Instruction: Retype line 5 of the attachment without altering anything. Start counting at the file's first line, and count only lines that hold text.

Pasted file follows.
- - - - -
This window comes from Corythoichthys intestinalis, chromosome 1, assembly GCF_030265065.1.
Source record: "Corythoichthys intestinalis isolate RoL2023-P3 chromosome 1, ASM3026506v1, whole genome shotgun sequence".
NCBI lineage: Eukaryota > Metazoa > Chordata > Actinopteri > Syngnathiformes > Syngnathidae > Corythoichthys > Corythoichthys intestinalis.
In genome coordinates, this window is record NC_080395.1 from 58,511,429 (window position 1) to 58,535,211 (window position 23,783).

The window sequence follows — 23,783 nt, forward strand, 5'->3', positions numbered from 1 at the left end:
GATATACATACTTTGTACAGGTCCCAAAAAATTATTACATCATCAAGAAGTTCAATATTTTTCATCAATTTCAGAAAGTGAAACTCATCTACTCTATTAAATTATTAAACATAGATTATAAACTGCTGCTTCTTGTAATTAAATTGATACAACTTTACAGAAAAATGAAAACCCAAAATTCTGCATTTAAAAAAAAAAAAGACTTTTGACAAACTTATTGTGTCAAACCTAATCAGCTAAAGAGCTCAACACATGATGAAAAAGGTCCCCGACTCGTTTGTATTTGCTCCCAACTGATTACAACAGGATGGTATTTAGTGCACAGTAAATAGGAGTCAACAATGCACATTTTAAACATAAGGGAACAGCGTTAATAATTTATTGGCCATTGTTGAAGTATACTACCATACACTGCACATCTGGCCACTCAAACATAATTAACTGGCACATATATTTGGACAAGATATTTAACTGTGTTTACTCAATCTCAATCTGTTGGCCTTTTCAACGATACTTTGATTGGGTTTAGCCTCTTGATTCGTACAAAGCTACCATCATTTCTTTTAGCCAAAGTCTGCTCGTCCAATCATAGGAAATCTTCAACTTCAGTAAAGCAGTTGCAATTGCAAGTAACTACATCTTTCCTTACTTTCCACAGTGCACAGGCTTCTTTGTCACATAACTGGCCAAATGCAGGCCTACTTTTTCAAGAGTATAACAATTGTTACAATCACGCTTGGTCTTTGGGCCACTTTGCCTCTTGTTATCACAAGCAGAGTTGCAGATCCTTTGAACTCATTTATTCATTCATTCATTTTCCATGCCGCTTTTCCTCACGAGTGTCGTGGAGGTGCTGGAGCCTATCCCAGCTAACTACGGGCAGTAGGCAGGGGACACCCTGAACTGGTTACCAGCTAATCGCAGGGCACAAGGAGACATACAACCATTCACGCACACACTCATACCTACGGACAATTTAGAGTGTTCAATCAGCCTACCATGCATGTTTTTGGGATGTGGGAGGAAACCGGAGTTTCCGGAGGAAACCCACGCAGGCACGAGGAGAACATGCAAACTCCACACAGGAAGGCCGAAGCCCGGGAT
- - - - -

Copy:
The window sequence follows — 23,783 nt, forward strand, 5'->3', positions numbered from 1 at the left end: